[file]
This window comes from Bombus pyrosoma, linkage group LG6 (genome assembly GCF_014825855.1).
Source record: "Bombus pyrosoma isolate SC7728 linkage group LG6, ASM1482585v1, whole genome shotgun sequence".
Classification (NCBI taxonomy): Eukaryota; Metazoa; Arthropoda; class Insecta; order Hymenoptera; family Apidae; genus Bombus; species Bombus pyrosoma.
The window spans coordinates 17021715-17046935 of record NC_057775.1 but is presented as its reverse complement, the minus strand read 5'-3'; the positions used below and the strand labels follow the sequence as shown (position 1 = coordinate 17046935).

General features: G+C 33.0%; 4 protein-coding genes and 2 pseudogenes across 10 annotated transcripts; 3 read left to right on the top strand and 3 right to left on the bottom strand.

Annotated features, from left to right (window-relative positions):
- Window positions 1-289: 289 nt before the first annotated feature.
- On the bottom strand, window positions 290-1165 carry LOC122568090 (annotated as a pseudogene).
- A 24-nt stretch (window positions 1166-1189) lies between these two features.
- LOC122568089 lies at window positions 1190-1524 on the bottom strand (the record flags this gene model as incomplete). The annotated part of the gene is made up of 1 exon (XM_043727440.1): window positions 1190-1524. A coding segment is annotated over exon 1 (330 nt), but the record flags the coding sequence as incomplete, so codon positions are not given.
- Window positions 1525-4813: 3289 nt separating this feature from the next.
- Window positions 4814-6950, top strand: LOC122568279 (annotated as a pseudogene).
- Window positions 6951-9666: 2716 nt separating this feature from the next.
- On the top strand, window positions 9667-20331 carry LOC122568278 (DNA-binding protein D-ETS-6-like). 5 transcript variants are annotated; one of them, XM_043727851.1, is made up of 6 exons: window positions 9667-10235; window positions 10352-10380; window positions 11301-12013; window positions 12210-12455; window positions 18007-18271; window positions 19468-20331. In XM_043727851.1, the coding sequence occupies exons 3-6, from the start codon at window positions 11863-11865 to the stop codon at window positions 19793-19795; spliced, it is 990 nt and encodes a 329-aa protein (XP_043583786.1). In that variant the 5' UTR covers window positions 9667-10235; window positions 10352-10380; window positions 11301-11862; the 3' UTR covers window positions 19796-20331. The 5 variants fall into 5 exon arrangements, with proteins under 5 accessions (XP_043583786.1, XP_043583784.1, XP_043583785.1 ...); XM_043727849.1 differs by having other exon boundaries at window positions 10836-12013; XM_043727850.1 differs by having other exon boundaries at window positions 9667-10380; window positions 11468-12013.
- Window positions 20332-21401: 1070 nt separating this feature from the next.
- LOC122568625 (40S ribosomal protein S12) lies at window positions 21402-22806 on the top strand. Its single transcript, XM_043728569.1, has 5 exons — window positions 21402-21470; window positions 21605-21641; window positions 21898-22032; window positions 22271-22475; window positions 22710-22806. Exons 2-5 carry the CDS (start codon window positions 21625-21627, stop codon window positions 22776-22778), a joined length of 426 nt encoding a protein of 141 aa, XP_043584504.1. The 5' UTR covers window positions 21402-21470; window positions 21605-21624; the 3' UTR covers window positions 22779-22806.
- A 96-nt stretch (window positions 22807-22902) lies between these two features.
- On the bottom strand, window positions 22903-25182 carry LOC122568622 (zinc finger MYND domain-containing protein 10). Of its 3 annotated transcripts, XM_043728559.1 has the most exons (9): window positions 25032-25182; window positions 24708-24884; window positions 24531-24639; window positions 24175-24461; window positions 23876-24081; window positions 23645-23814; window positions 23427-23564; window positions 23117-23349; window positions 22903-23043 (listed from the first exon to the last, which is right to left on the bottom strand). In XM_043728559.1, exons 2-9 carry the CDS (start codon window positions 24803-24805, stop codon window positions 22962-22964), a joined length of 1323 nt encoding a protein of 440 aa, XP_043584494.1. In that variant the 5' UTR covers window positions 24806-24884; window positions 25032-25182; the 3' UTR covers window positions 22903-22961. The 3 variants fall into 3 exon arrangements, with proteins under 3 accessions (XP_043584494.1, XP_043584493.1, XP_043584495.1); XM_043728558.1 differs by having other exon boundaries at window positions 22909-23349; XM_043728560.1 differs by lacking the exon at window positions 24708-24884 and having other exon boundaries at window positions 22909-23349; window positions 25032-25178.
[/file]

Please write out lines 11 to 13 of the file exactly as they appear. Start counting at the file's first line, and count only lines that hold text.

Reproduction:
- Window positions 1525-4813: 3289 nt separating this feature from the next.
- Window positions 4814-6950, top strand: LOC122568279 (annotated as a pseudogene).
- Window positions 6951-9666: 2716 nt separating this feature from the next.